I’m here to help you achieve success in Mathematics. I’ve been a high school math teacher and a high school basketball coach since I graduated college. I became a teacher because I wanted to be useful to students and help them grow. I’ve taught everything from freshman algebra to junior pre-calculus and I’ve recognized that the key to helping students learn is patience and motivation. Every student has a capacity for success and I’m looking forward to working with you to maximize your potential. Whether you are a student who has struggled with math since the beginning or if you are a top student in your class, I believe there is always room for growth and you get there by being focused and having direction. I love what I do, I do it with care, and I’d love to help you achieve your goals.
Undergraduate Degree: Worcester Polytechnic Institute - Bachelor of Science, Industrial Engineering
Graduate Degree: Salem State University - Master of Science, Education
I love listening to and playing music, I play basketball in a mens league, I am constantly reading at least one book and I enjoy riding my sector 9 longboard.
What is your teaching philosophy?
To achieve success, a teacher and a student must work together. They must understand each other and must be patient while they work to a common goal.
What might you do in a typical first session with a student?
I would get to know some background information on the student and begin forming a connection. If we know each other, we will be able to communicate easier, which would make the tutoring more efficient.
How can you help a student become an independent learner?
By explaining how to think versus what to think, you show your student that understanding starts with understanding yourself and what learning styles work best for you. Once you begin to understand who you are, being an independent learner will come easier.
How would you help a student stay motivated?
I would remind the student of their big goal and point back to moments of success. Obstacles are there to remind us that we need to continue to work.
If a student has difficulty learning a skill or concept, what would you do?
I would encourage the student and remind them that they are capable of success. I would also break down complex theories into parts and help them understand the parts.
How do you help students who are struggling with reading comprehension?
Understanding the student's background and personality makes it easier to make analogies to a topic they understand. For example, an athlete might better understand the connection between the bubonic plague and the Renaissance if you compare it to how losing a game puts you in a position to learn and improve your game plan.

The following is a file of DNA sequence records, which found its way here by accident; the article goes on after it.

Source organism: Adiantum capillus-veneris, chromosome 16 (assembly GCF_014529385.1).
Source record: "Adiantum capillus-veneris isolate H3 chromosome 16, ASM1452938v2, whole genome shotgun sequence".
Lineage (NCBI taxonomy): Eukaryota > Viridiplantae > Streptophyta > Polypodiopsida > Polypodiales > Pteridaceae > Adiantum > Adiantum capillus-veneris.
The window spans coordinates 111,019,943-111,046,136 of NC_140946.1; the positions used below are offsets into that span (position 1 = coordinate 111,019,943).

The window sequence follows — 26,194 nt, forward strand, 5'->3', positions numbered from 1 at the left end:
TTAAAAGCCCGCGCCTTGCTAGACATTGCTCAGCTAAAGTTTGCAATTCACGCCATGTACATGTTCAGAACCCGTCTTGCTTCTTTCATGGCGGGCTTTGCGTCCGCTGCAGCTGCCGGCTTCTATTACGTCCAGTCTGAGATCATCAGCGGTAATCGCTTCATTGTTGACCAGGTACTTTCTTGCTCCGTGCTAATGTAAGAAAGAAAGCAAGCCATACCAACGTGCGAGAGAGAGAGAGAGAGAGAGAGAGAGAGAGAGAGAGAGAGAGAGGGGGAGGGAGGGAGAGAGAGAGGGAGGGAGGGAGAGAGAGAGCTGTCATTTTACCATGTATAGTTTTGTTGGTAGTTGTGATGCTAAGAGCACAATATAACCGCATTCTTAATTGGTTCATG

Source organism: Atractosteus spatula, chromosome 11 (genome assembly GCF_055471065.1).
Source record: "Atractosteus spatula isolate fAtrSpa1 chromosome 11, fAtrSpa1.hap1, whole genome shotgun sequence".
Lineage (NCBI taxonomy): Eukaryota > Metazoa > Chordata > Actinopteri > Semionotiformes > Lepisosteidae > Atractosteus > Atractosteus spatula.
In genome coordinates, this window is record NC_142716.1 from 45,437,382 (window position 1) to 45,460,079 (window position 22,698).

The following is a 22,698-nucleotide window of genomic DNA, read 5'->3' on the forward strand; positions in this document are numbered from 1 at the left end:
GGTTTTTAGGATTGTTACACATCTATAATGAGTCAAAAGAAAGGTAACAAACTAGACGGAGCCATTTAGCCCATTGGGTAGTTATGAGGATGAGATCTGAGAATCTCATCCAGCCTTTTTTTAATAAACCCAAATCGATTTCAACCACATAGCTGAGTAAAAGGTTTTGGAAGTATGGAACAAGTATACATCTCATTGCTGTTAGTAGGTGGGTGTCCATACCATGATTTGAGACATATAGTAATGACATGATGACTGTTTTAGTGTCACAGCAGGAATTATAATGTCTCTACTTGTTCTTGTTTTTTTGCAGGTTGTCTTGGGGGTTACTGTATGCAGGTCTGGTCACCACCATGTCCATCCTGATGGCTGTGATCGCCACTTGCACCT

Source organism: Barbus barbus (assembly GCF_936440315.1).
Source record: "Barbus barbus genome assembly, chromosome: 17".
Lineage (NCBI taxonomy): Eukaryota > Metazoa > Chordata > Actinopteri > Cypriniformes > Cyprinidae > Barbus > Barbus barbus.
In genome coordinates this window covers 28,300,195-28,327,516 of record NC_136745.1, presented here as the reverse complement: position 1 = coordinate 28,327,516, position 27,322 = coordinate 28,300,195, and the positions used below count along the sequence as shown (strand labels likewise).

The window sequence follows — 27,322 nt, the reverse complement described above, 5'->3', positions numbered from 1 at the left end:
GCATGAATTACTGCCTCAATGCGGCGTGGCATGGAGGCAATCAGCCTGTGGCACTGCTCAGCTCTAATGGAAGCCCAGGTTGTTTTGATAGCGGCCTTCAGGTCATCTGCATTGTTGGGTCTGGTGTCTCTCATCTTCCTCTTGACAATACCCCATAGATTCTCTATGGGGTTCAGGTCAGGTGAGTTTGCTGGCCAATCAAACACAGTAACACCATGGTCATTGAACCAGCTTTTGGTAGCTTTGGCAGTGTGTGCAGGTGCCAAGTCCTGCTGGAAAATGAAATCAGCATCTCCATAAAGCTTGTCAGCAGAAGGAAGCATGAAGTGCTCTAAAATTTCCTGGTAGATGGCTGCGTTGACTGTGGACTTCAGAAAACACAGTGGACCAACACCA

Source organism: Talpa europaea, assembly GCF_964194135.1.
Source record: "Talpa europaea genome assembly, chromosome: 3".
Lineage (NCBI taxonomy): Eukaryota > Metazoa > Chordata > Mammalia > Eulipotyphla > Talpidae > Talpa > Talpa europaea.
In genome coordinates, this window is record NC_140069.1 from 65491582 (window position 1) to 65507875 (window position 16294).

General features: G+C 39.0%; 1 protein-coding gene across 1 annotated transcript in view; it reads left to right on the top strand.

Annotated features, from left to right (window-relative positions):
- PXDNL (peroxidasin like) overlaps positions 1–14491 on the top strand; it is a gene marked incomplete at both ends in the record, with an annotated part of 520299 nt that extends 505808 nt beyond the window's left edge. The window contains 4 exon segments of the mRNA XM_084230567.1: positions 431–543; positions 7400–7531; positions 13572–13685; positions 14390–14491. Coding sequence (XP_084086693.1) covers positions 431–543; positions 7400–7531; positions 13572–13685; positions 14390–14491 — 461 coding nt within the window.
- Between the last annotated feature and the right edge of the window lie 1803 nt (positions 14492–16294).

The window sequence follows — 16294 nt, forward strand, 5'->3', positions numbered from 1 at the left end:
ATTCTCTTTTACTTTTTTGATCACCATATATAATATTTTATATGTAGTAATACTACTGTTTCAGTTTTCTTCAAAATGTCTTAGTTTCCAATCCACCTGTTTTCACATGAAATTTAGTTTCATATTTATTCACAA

What strategies have you found to be most successful when you start to work with a student?
Getting to know the student and agreeing on the expectations we have of each other.
How would you help a student get excited/engaged with a subject that they are struggling in?
Students want to feel connected to the material and know that some level of success is attainable. By giving the students some easier material to boost their confidence, you make success attainable.
What techniques would you use to be sure that a student understands the material?
I would use several forms of informal and formal assessments. I prefer a style of teaching that is engaging, and as a tutor, I would constantly be asking for feedback from the student to ensure we are on the same page.
How do you build a student's confidence in a subject?
I build a student's confidence by reminding them that they've learned material before and that it takes effort to move forward. Starting off with topics that are interesting and easy to grasp paves the way for comprehension in more difficult areas.
How do you evaluate a student's needs?
This is an ongoing process. A student's needs change on a day to day basis; some days they'll be feeling energetic and optimistic, but other days they may feel the opposite. A good teacher/tutor can identify a student's mood and act accordingly. If there were any IEPs and SLDs, that would be helpful to learn upfront.
How do you adapt your tutoring to the student's needs?
This all depends on what the needs are. If the student wants to be challenged and finds material to be easy, I would adjust accordingly. If the student needs a more patient approach, I'd be willing to meet the student where I can be of most help.
What types of materials do you typically use during a tutoring session?
I like to have blank pieces of paper, a pencil, and maybe a calculator (depending on the lesson).